Friday 12 April 2024

Keeping in time

While preparing our files for digitization we recently came across an interview from 1987 with Mr. John Cheeseman on the occasion of him and his sisters donating a beautiful ebony and silver baton of his father's to the Campbelltown and Airds Historical Society.

Arthur & Louisa Cheeseman

The interview, conducted by an earlier Local History librarian, Joan Warton paints a fantastic picture of our area, of a tyrant school teacher and a kind baker. We'd like to share some of his recollections with you.

John's father, Arthur, had worked for the railways in Junee. In 1911 he was transferred to Campbelltown to maintain the automatic signals between the Picton and Liverpool lines.

Upon arrival, he and his wife, Louisa were presented with a little freshly painted cottage between Hannaford's Pub and the Coach house. John recalls his mother saying to the estate agent, "I'm not going in there!"

Taken aback the agent asked, "Why not?"

"There's bugs in there - I can smell them!" Louisa grabbed a stick, ran it along the window sill and held it up. Sure enough there WERE bugs. "They'd painted over them. That was our introduction to Campbelltown," 

"But," John said, "it all turned out for the best in the long run."

After living at Hannaford's pub for a while the family moved into a house in Stewart Street paying rent to Mrs. Munro. They had a huge vegetable patch next to the lane and a hedge of geraniums in which ducks would hide. John recalls every Sunday they would gather the ducks and take them through the gate for a swim in a hollow in (what is now) Innes Street. 

At Christmas, when the bake was done, Crowes Bakery allowed people from the town to put their Christmas roast into the large oven to cook.

One character he remembers well was Mrs. Seymour who lived behind St Elmo's and would get around in an old skirt, black apron, old felt hat and hardly ever with teeth in. But on Sunday's heading to confession she'd be dressed elegantly in Black Taffeta adorned with a beautiful bonnet with a single black Ostrich feather. She still had men's boots on but would also have her teeth in.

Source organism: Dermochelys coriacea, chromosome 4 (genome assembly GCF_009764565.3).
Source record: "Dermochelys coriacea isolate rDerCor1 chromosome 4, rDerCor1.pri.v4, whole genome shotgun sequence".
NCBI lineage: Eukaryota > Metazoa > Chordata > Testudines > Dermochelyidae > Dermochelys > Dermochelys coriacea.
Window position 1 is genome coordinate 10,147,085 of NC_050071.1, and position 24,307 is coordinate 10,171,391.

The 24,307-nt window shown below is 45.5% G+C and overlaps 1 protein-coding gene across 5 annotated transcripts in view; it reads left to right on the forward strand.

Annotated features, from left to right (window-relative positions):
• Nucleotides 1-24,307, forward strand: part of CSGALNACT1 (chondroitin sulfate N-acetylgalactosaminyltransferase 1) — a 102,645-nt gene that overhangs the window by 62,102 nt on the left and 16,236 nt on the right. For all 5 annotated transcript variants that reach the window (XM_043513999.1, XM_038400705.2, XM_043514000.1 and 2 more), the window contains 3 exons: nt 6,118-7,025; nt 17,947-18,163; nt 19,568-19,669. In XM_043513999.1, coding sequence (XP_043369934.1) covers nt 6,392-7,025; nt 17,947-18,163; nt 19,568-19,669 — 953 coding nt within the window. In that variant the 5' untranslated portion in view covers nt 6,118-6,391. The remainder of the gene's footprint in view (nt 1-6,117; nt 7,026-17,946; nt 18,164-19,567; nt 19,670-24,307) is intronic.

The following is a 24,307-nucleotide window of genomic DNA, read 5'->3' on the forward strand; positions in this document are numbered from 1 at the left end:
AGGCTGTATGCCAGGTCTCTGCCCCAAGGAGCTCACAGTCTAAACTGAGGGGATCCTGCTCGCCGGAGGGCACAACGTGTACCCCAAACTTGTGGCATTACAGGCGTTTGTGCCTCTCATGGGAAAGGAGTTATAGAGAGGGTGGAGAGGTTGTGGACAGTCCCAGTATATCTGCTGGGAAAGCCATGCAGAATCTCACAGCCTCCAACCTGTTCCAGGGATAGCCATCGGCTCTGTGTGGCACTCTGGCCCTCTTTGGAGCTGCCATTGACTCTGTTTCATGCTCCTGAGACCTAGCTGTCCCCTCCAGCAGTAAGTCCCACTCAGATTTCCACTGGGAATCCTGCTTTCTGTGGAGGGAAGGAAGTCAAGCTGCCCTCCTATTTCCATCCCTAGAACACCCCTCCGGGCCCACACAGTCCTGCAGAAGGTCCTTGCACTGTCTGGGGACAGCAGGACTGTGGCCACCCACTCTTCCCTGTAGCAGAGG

At 5, John started school at Campbelltown Primary School where he had the notorious Miss McGuanne for a teacher. He remembers her, "She wore 4 different frocks that all swept the ground.  You never refused her bidding." 

She'd often get him to carry her shopping which made his mother wonder where he was. She also set aside a time in the school day for "conversation piece" where the children would have to say what had happened at home. "She'd find out all the gossip and scandal in the town." She also made her mark on John when he was fiddling with a pencil in the groove of the desk. Miss McGuanne brought a cane down upon his knuckles breaking a finger.

John's father, Arthur, leader of the Campbelltown band met for band practice every Thursday night at the Town Hall in Queen Street. Apparently, John's mother sent John along to make sure Arthur didn't come home via the hotel!

Arthur and his band played in many processions. One parade John remembers distinctly was the day of the Kangaroo march. In an effort to enlist army recruits for the first World War, a group marched from Wagga through many towns gaining men along the way. The band accompanied them from Kenny Hill playing them into Campbelltown where a further five recruits joined the recruitment drive.

Band Leader Arthur Cheeseman's baton courtesy of the Campbelltown and Airds Historical Society

Band Leader Arthur Cheeseman's baton. 
Photo courtesy of the Campbelltown and Airds Historical Society

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